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Front Lines: Taliban pushed to limit

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Northern Alliance fighters arrest a suspected Taliban collaborator in Kabul on Wednesday.  


Pro-Taliban forces fought off continued assaults from Northern Alliance and other opposition forces in Konduz in northern Afghanistan and Kandahar, the long-time Taliban stronghold to the south.

Amid the string of Northern Alliance wins nationwide, "good-hearted" locals were credited with assuring the release of eight Western aid workers jailed for the last three months in Afghanistan.


Al Qaeda and Taliban leaders were killed in U.S. strikes in Kabul and Kandahar targeting the two groups' leadership, a senior Pentagon official said Thursday. There were no indications that al Qaeda chief Osama bin Laden was among the casualties, the official said. (Full story)

The Northern Alliance claimed to be in control of the eastern Afghan city of Jalalabad on Thursday, as well as a Taliban military base in southern Herat province, about 100 miles south of the western Afghan city. None of the claims could be independently confirmed.

The status of Kandahar remained up in the air on Thursday. Northern Alliance officials said the Taliban had deserted the city but did not say who controlled it, and other sources indicated continued fighting in the streets and Taliban fleeing in droves. Omar said the city and "four or five provinces" remained under Taliban control. (Full story)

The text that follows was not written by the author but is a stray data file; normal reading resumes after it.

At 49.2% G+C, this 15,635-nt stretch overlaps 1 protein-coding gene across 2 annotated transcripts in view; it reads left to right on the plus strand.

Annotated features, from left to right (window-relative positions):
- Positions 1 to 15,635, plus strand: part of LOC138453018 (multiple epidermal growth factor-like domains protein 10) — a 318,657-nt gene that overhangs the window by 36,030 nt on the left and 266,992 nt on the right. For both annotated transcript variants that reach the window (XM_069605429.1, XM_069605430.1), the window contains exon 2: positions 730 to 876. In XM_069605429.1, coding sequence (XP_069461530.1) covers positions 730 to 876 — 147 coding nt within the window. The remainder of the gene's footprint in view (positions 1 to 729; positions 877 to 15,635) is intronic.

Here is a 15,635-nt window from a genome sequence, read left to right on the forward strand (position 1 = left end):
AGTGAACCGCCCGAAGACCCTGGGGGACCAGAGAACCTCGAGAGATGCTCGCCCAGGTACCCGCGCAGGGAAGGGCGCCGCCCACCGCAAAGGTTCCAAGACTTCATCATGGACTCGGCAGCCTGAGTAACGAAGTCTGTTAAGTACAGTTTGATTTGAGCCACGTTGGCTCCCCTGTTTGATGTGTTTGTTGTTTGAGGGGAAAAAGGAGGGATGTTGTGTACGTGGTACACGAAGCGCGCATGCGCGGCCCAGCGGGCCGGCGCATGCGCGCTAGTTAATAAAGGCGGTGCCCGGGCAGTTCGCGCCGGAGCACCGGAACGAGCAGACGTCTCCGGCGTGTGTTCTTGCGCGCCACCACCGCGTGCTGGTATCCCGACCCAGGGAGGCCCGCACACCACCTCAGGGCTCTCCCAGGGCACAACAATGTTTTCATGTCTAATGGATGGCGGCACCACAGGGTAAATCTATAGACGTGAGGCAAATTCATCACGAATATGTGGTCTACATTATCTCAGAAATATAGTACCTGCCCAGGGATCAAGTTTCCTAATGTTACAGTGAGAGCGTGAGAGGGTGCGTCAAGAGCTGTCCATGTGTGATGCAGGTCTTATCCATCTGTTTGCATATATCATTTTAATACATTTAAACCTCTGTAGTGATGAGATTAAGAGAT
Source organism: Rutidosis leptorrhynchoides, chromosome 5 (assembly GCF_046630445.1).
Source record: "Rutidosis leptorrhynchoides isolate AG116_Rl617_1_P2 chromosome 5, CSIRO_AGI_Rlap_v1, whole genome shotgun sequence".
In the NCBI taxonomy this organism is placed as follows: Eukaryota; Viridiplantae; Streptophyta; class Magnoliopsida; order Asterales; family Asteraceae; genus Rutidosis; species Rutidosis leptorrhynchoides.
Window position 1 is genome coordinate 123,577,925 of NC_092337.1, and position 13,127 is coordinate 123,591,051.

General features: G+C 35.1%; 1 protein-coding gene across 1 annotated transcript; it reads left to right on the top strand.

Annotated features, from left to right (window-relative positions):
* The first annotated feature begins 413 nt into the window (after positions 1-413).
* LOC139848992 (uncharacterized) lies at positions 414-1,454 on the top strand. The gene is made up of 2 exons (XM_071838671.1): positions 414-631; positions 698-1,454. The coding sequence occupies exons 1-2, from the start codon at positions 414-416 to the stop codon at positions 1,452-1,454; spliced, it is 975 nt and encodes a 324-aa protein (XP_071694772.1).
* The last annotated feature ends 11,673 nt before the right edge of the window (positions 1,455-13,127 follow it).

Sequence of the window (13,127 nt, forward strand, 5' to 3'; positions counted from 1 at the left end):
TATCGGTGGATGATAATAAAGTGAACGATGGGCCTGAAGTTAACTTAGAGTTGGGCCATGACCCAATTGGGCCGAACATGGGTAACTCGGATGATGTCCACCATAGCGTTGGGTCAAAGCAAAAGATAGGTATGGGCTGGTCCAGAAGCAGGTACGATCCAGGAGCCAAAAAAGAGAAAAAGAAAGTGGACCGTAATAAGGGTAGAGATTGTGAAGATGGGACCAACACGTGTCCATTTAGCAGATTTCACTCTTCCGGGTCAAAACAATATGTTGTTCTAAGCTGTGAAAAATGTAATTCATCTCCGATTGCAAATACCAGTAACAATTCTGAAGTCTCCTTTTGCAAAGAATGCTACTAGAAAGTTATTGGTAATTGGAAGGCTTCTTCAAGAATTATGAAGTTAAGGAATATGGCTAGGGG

Eight Western aid workers detained by the Taliban in Afghanistan and fearful they would be used as human shields savored their first breath of freedom in three months on Thursday. Locals and opposition forces released them from a jail in a town 90 miles southwest of Kabul, with U.S. special operations forces whisking them away by helicopter.

Hundreds of Taliban fighters were killed in a battle with the Northern Alliance in Mazar-e Sharif after the anti-Taliban rebels took control of the key northern city last week, according to a Northern Alliance commander.